Published in May 2012 to coincide with the exhibition ‘From the Place’ by Rebecca Ross, Comb Artspace, Gold Coast.
In From the Place, Gold Coast based installation artist Rebecca Ross invites the audience to explore a topographical, mark-making environment that allows for colour, form and shape to infect the conventions of space.
Employing strips of vinyl to ‘trail’ along the gallery walls and crevices, the artist turns surfaces into territories familiar and foreign, drawing correlations between a heterotopic* space that is both real and imagined, solid and porously in-between.
Ross has long been interested in urban landscapes and architecture, often feeding her practice – which she describes as “exercises in mapping” – with inspiration from personal travels and research into case studies of geographical and weather maps. New courses and segues are stamped and forecasted through the mapping of ceiling-to-wall-to-floor, creating “anchors in real time and space.” The result is a way-finding activity that entices the audience to follow the paths, intricacies, and start/end points laid down by the artist during the installation process.
At its core, the show is an invitation for people to prime their own experiential connotations of Ross’s work; therefore my response is from the point of view of a placemaking enthusiast.
Comb Artspace, as an exhibition site, plays an excellent host to Ross’s cartographic delve into this intersected matrix. Multiple lines span across the space to emulate the speed of tilted roads, underpasses and super-highways. Others – particularly the pseudo-linear streaks – remind me of the mundanity of interstate journeys, and within their ratio forms a rhizomatic cluster that sprawls out from inwards, turning cubic pockets into flatlands and roads into horizonless snakes with no head or tail in sight.
Along the wall’s surface, I trace a route that appears cyclical and perpetual, and as I curve its corners I reach a halt: the dead-end of both the work and its ‘road.’ These spider-legged pathways lead me recall the Gold Coast of two decades ago, when the city was nothing more than as a series of lake-side properties and suburban fringes with decent room to move. On the contrary, the modernistic areas that infest the middle space, bring to mind the current bustle associated with Australia’s fastest growing city, causing a slendering of roads, apartments and corridors in the squeezy anticipation of population growth.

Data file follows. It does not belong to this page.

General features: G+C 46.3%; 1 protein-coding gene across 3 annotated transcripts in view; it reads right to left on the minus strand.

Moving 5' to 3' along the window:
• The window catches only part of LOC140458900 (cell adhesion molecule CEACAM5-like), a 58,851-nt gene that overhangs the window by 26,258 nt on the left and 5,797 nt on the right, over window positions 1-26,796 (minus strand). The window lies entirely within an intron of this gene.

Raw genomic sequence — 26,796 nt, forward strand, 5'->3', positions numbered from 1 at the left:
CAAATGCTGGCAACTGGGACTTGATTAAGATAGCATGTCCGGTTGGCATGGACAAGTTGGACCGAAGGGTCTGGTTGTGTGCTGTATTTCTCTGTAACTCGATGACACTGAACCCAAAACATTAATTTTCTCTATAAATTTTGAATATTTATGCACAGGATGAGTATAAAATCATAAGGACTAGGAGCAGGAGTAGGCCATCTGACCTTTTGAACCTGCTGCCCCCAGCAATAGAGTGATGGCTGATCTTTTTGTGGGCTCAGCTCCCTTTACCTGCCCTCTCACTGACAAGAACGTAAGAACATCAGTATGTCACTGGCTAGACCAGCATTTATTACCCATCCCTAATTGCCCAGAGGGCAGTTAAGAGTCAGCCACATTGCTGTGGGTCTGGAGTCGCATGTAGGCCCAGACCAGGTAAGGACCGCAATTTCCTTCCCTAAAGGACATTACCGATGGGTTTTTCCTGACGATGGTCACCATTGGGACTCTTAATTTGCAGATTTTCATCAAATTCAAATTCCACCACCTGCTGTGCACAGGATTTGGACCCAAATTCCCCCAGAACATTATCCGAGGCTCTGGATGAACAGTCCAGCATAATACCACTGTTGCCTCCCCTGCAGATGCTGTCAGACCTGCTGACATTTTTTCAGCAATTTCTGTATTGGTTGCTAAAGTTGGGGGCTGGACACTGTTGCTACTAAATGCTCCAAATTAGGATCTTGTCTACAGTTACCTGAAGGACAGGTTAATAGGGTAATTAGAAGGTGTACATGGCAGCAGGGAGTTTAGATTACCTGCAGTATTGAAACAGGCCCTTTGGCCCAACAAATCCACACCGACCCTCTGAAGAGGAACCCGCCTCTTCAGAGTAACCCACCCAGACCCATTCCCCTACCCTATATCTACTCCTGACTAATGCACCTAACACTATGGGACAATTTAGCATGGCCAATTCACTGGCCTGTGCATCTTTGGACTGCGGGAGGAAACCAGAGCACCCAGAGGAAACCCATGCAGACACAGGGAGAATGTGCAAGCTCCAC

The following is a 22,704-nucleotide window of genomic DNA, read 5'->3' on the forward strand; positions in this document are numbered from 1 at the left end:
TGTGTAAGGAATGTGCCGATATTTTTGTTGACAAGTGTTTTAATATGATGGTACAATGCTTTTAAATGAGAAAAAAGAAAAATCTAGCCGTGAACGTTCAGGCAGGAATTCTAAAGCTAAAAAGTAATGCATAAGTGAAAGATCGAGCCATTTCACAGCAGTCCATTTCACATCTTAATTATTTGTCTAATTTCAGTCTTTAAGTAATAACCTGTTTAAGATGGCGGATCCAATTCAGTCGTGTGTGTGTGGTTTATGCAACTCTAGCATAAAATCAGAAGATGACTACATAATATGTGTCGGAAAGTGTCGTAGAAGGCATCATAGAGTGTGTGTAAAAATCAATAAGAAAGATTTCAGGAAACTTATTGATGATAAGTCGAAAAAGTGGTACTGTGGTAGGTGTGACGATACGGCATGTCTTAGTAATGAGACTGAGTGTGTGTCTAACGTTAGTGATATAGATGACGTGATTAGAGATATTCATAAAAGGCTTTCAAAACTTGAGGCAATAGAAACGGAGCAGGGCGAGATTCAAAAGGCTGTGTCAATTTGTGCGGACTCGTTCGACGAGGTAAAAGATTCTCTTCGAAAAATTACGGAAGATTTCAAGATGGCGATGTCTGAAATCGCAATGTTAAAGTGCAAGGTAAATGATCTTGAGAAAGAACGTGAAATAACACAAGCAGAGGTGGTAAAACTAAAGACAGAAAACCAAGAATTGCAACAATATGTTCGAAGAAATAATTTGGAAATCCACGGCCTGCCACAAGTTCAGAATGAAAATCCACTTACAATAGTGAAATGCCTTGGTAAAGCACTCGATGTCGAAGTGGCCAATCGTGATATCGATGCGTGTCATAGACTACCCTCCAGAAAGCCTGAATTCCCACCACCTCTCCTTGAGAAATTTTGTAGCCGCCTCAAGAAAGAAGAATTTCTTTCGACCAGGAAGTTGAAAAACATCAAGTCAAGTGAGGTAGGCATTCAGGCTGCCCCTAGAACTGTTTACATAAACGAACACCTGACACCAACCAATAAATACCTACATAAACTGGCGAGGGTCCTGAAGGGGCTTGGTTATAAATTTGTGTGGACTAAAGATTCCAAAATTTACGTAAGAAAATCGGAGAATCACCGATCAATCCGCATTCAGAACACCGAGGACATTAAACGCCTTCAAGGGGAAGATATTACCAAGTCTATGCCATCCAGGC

The Gold Coast, famed for its long coastal strip and man-made canals that spaghetti across former swamplands, has managed to amass a total space area that is nine times bigger than the waterways of Venice in Italy. Interestingly, Ross’s video piece, Vertigo, which accompanies this show, explores the time she was clinically diagnosed with vertigo during a Venice trip.
Through a filmic montage of visceral spins, the artist catalyses her experience into what she calls a “one- minute spinning, jerking, and gyrating Len Lye-inspired disjointed vertiginous colour wheel.” To gravitate this motion-based piece to its static wall-work counterpart is to mirror the disorientation of bodies crashing into geography.
While From the Place marks Ross’s first solo show on the Gold Coast, it is also her farewell. In a few weeks the artist will return to Italy to undertake a residency at the British School at Rome (and perhaps stock up on motion-sickness tables). While there, she will pursue her interests within the behaviours of spaces, in particular, the “embellished topographical wonderland” of the Vatican and Sistine Chapel, and their relation “to the synthesis of sensations and site.”
After this exhibition ends – and the vinyls are pecked off and unmapped – Ross will go from place to place, drifting further from the stamp of this work. Down the track, it would be recalled as a previous stopover, a mental-marking of a space once inhabited. A reminder to both artist and the viewers that for a moment in the spin of time and space, we were all once here.
Image1 : From the Place exhibition invite image. Courtesy of Rebecca Ross.
Image 2: From the Place installation view. Photo: Mariam Arcilla.
“” Quotes are drawn from conversations between the artist and the writer during the artsmaking process.
*Heterotopia is a term coined by philosopher Michel Foucault to describe a phenomenological investigation into the mental or illusionary spaces that sit alongside real, physical spaces.